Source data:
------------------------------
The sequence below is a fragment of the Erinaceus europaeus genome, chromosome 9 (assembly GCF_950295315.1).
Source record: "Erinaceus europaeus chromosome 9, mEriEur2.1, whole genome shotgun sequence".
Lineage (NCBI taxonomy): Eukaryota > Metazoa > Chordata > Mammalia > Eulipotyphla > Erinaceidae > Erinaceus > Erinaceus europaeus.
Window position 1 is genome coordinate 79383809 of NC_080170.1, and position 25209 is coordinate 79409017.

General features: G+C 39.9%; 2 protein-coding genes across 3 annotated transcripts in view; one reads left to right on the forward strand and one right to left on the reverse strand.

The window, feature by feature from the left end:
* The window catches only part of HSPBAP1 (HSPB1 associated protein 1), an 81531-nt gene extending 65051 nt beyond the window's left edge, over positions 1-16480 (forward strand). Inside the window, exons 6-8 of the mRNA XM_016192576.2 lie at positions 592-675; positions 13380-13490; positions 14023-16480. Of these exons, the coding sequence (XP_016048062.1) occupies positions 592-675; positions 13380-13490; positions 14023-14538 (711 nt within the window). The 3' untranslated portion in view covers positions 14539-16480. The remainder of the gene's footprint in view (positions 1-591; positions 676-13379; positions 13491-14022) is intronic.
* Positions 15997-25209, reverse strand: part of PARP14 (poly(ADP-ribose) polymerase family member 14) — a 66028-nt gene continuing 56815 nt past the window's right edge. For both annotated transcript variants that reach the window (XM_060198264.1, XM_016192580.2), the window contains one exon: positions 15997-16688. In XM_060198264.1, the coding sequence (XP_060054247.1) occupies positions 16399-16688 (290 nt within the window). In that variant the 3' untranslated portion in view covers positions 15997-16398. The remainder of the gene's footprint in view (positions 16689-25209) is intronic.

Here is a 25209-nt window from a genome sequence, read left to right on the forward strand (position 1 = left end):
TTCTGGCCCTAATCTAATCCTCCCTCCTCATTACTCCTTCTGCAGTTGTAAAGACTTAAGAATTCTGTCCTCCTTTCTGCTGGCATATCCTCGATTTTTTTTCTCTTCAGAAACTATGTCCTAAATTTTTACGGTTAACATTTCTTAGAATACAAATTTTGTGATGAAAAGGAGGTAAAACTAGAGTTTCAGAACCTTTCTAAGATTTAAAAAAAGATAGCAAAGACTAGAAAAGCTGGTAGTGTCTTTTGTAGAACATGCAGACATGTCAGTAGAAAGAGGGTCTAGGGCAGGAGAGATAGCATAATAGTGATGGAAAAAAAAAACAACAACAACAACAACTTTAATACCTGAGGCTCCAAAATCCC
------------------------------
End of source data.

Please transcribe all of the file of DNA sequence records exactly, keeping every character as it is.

The sequence below is a fragment of the Erinaceus europaeus genome, chromosome 9 (assembly GCF_950295315.1).
Source record: "Erinaceus europaeus chromosome 9, mEriEur2.1, whole genome shotgun sequence".
Lineage (NCBI taxonomy): Eukaryota > Metazoa > Chordata > Mammalia > Eulipotyphla > Erinaceidae > Erinaceus > Erinaceus europaeus.
Window position 1 is genome coordinate 79383809 of NC_080170.1, and position 25209 is coordinate 79409017.

General features: G+C 39.9%; 2 protein-coding genes across 3 annotated transcripts in view; one reads left to right on the forward strand and one right to left on the reverse strand.

The window, feature by feature from the left end:
* The window catches only part of HSPBAP1 (HSPB1 associated protein 1), an 81531-nt gene extending 65051 nt beyond the window's left edge, over positions 1-16480 (forward strand). Inside the window, exons 6-8 of the mRNA XM_016192576.2 lie at positions 592-675; positions 13380-13490; positions 14023-16480. Of these exons, the coding sequence (XP_016048062.1) occupies positions 592-675; positions 13380-13490; positions 14023-14538 (711 nt within the window). The 3' untranslated portion in view covers positions 14539-16480. The remainder of the gene's footprint in view (positions 1-591; positions 676-13379; positions 13491-14022) is intronic.
* Positions 15997-25209, reverse strand: part of PARP14 (poly(ADP-ribose) polymerase family member 14) — a 66028-nt gene continuing 56815 nt past the window's right edge. For both annotated transcript variants that reach the window (XM_060198264.1, XM_016192580.2), the window contains one exon: positions 15997-16688. In XM_060198264.1, the coding sequence (XP_060054247.1) occupies positions 16399-16688 (290 nt within the window). In that variant the 3' untranslated portion in view covers positions 15997-16398. The remainder of the gene's footprint in view (positions 16689-25209) is intronic.

Here is a 25209-nt window from a genome sequence, read left to right on the forward strand (position 1 = left end):
TTCTGGCCCTAATCTAATCCTCCCTCCTCATTACTCCTTCTGCAGTTGTAAAGACTTAAGAATTCTGTCCTCCTTTCTGCTGGCATATCCTCGATTTTTTTTCTCTTCAGAAACTATGTCCTAAATTTTTACGGTTAACATTTCTTAGAATACAAATTTTGTGATGAAAAGGAGGTAAAACTAGAGTTTCAGAACCTTTCTAAGATTTAAAAAAAGATAGCAAAGACTAGAAAAGCTGGTAGTGTCTTTTGTAGAACATGCAGACATGTCAGTAGAAAGAGGGTCTAGGGCAGGAGAGATAGCATAATAGTGATGGAAAAAAAAAACAACAACAACAACAACTTTAATACCTGAGGCTCCAAAATCCC